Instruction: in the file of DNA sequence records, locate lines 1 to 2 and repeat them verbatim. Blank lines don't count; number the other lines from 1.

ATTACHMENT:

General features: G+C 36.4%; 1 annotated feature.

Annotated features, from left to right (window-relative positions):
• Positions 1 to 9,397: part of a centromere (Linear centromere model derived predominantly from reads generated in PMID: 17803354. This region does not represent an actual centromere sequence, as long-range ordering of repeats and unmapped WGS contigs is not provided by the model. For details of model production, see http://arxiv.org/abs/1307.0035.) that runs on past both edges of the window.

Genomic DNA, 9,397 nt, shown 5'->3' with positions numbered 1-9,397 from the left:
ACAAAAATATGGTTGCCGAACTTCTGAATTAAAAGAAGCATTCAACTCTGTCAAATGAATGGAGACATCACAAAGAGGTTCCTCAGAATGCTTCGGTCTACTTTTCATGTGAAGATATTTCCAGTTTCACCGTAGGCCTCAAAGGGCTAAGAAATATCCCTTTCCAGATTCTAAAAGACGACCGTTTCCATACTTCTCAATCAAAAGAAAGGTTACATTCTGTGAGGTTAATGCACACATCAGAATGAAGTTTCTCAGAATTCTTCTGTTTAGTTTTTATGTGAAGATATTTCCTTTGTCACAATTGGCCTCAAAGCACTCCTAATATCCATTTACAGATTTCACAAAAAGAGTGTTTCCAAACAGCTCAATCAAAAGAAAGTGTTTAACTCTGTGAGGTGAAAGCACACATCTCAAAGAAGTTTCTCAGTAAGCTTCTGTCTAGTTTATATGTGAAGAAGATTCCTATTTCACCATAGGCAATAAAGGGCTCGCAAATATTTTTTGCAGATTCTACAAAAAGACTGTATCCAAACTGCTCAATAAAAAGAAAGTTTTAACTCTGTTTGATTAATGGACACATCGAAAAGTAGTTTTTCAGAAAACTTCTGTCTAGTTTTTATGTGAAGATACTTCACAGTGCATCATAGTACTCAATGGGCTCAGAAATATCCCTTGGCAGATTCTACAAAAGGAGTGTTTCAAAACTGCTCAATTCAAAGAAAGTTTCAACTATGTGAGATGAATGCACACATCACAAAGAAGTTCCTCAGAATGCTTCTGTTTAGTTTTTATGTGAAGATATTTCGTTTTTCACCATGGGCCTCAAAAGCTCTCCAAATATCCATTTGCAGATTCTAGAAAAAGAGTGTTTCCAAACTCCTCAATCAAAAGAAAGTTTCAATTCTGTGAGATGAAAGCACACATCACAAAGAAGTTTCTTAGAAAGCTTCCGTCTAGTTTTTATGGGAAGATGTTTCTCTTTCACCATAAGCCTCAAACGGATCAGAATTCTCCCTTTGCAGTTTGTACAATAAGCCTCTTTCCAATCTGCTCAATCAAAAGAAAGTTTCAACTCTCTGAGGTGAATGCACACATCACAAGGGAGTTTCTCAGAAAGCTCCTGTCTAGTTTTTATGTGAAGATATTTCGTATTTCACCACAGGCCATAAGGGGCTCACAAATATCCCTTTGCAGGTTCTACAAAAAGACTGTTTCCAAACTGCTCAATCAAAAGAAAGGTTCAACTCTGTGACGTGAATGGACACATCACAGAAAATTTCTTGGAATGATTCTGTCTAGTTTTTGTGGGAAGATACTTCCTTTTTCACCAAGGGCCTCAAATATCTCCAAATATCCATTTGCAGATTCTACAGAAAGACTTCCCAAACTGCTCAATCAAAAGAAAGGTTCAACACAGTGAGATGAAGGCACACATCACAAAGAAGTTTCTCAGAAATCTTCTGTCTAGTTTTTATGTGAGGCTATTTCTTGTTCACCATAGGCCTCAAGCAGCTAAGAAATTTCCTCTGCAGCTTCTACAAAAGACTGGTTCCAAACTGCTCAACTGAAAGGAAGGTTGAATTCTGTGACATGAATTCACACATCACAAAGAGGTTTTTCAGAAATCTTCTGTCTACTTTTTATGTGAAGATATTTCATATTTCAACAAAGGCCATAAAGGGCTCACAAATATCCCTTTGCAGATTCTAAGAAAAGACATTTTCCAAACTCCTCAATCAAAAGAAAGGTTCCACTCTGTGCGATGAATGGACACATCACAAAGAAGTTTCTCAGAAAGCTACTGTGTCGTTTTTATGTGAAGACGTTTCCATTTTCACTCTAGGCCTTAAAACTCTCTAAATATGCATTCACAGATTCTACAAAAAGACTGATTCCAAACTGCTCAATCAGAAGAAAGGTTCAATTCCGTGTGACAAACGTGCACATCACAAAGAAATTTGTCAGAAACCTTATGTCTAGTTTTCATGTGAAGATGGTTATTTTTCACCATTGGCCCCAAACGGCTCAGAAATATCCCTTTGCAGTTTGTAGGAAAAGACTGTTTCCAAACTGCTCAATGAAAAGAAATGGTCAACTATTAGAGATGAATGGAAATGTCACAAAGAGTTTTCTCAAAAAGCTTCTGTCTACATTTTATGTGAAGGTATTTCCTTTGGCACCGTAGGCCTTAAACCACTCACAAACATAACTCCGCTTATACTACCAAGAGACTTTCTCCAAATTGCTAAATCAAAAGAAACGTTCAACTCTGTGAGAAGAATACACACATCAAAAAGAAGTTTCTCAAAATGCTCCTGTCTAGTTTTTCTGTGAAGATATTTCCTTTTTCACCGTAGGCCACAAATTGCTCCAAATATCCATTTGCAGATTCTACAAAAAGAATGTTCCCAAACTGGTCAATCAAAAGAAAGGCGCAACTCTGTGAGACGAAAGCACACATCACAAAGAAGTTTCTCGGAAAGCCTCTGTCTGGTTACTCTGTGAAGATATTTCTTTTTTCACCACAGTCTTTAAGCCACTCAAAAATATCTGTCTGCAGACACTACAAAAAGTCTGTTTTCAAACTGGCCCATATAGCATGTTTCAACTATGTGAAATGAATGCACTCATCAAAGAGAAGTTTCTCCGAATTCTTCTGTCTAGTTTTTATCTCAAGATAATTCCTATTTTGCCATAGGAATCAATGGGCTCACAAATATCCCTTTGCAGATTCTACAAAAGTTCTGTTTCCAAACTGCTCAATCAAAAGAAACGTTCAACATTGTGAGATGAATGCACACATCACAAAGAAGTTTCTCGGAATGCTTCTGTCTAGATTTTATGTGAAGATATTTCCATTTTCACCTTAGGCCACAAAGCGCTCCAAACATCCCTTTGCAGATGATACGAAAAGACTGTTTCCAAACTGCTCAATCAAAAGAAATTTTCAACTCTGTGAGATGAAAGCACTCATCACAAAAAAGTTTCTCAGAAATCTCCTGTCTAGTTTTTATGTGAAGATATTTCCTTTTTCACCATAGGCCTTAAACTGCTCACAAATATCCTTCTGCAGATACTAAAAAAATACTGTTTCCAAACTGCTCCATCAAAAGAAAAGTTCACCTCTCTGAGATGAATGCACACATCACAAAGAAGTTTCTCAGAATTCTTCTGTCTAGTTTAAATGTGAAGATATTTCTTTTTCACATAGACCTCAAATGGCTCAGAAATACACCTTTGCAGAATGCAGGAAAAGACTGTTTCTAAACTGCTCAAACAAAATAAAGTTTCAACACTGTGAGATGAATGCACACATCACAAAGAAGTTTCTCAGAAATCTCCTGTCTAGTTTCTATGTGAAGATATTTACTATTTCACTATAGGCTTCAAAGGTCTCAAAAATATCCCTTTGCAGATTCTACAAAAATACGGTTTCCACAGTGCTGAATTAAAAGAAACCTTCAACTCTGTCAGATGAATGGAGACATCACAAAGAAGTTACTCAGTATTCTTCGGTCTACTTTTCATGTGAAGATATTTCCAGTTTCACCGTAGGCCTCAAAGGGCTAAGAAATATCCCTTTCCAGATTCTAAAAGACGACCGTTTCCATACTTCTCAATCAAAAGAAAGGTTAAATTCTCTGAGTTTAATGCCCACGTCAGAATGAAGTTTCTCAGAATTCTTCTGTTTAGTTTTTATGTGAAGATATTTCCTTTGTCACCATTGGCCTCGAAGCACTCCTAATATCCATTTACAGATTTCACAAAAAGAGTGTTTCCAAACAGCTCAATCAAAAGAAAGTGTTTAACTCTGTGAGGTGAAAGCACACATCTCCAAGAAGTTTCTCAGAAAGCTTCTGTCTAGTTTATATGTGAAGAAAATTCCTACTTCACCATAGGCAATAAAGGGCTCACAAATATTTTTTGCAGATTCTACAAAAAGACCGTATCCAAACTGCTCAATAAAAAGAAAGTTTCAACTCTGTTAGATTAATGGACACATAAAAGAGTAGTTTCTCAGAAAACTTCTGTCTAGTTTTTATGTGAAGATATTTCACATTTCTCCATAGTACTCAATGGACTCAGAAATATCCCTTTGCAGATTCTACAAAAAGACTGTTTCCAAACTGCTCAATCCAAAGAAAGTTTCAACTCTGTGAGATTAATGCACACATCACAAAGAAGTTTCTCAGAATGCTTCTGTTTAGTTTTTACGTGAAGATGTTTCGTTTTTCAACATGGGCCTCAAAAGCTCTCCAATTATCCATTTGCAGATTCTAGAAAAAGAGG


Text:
General features: G+C 36.4%; 1 annotated feature.

Annotated features, from left to right (window-relative positions):